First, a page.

"It feels real good," senior receiver Quintin Hancock said when asked about trouncing UT's defense for a change. "The offense just came out today ready to play."
Indeed. Quarterbacks Jonathan Crompton (10 of 13 for 164 yards) and Nick Stephens (8 of 12 for 93 yards) carved up the defenses with surgical precision, directing three touchdown drives each. Still, sophomore tailback Tauren Poole stole the show, rushing eight times for 141 yards with TD bursts of 70 and 44 yards.
Although the attack unit showed a few flashes in spring scrimmages, no one could've envisioned the explosion that would unfold on Saturday. Junior defensive end Chris Walker said the offense has come a long way over the summer and deserves tons of credit.
"This offense is going to give a lot of people a lot of problems because of the motions and the shifts and the zone protections that they do," he said. "It's going to give a lot of people problems, especially when you've got a back like Montario (Hardesty) back there who can make any cut in the game."
Hardesty rushed just five times for 14 yards on this day, however, as the coaches chose to evaluate the younger backs. In addition to Poole's 141-yard effort, freshmen Bryce Brown (10 for 37) and David Oku (9 for 38) had their moments. Oku had a 40-yard TD burst nullified by a holding penalty.
The offensive tone was set early. Crompton marched the No. 1 offense 70 yards in five plays on the scrimmage's opening possession. The big plays were a 15-yard run by Hardesty, plus passes of 14 yards to Gerald Jones, 21 yards to tight end Luke Stocker and 20 yards to Poole for the TD.
"When you score on the first drive, that always helps the offense," Hancock said. "We just tried to keep that going during the scrimmage."
Stephens promptly marched the No. 2 offense 69 yards in 13 plays only to have the drive stall at the 1-foot line when linebacker Shane Reveiz stopped Oku on fourth-and-goal from the 1. The big plays on the drive were runs of 10 and 11 yards by Oku, a 10-yard run by Brown and a 16-yard completion to Brandon Warren due to a busted coverage.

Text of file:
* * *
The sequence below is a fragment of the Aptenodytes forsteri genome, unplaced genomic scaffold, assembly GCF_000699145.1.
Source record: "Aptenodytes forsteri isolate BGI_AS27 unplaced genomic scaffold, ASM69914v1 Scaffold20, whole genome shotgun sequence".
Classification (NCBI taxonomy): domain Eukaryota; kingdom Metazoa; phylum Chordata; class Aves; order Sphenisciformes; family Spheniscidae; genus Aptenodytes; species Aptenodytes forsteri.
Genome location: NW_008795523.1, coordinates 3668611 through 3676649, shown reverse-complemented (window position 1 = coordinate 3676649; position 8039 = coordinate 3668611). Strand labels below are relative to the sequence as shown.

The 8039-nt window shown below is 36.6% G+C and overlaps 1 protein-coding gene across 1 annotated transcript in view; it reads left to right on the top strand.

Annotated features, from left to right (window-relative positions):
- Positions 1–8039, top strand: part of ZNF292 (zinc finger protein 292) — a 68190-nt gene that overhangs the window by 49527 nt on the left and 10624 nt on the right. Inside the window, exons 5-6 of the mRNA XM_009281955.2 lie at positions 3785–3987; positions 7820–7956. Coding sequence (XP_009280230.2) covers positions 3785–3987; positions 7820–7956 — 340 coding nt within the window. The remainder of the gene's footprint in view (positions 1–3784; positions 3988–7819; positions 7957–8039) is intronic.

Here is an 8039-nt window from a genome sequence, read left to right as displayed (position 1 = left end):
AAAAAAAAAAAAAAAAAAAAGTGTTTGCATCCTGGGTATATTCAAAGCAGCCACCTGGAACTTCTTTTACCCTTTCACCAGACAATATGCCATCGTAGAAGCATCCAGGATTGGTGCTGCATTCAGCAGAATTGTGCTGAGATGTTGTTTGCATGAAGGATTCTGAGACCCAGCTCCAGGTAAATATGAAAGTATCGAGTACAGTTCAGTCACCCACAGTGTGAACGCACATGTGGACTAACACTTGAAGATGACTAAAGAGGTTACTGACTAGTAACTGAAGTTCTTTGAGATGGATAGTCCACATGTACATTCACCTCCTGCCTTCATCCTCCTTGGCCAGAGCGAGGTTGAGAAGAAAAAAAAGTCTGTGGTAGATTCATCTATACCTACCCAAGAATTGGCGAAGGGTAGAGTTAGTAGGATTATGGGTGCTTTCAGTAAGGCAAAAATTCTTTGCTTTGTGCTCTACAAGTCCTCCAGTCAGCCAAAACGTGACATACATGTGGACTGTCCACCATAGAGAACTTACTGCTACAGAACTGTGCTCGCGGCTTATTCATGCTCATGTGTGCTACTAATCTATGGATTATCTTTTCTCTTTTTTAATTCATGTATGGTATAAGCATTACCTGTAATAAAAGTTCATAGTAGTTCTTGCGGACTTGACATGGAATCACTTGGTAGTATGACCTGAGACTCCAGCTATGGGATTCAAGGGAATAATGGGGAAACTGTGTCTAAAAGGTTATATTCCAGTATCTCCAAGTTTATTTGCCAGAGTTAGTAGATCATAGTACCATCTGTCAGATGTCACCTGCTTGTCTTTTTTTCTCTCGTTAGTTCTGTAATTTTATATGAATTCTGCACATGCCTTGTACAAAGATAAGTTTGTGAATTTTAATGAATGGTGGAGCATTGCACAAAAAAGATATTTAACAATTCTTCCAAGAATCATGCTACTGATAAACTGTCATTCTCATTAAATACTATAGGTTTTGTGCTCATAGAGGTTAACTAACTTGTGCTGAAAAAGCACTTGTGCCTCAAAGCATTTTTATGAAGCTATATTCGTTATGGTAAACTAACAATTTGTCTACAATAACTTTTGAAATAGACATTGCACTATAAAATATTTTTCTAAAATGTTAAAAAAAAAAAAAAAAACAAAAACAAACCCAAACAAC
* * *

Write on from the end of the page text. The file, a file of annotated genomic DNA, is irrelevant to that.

Although Tennessee's No. 1 defense stopped Hardesty for a safety on the ensuing possession, the offenses quickly regained the momentum.
Stephens drove the No. 2 offense 50 yards in nine plays, Brown scoring on a counter option pitch from two yards out. The big play on the drive was a 29-yard pass to a wide-open Stocker.
Crompton wasted little time putting together his second scoring drive of the day. Starting at his 30-yard line, he threw a 68-yard strike to Gerald Jones, who was caught from behind by redshirt freshman safety Prentiss Waggner at the 2-yard line. After Hardesty was stopped in his tracks, Crompton threw a bullet to Warren in the right corner of the end zone to complete a three-play, 70-yard TD drive.
Incredibly, Stephens' next possession was even shorter. On first down he handed the ball to Poole, who exploded through a gaping hole at left tackle, juked one defender off his feet, then outran the secondary for a 70-yard touchdown.
The defenses regrouped a bit during halftime but not an awful lot.
Crompton directed the No. 1 offense to a couple of first downs before the defense stiffened. Stephens then guided the No. 2 offense 51 yards in six plays for another touchdown. The big plays were a diving catch by freshman wideout Marsalis Teague for a 21-yard gain and a 10-yard reverse by freshman wideout Nu'Keese Richardson. Oku got the last nine yards on runs of 7 and 2 yards.
Not to be outdone, Crompton led the No. 1 offense on a four-play, 70-yard march. Brown got 13 yards, then Crompton hit Jeff Cottam for 14. After Brown was stopped for no gain, Poole juked linebacker LaMarcus Thompson off his feet on a 44-yard touchdown burst.
Stephens, Crompton and Lamaison got one possession each the rest of the way but mustered just one first down among them - that coming on a pass-interference call against Janzen Jackson.
Although he was less than thrilled with the defensive performance, All-America safety Eric Berry gave a lot of credit to the Vols' offensive players.
"I really liked it," he said. "We worked with 'em all summer - did a lot of 7-on-7 and team drills on our own - and it's good to see it paying off. We're very excited about that."